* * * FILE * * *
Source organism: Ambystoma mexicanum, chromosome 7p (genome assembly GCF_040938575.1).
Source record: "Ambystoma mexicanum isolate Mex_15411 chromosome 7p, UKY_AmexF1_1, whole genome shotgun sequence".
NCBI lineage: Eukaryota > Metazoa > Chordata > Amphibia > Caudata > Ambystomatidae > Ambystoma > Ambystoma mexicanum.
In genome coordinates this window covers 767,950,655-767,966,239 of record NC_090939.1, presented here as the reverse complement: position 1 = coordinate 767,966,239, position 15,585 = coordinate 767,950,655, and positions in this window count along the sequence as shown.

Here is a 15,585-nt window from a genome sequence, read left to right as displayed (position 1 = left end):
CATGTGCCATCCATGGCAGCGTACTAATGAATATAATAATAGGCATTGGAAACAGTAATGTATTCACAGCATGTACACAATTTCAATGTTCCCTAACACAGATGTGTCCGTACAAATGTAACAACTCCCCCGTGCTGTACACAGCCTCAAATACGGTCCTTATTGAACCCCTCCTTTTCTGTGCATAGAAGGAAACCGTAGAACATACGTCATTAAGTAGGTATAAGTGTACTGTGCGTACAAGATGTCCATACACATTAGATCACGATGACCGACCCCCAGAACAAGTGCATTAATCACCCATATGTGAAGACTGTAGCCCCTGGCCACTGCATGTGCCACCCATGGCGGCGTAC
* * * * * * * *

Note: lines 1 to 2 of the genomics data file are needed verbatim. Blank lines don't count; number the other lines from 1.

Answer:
Source organism: Ambystoma mexicanum, chromosome 7p (genome assembly GCF_040938575.1).
Source record: "Ambystoma mexicanum isolate Mex_15411 chromosome 7p, UKY_AmexF1_1, whole genome shotgun sequence".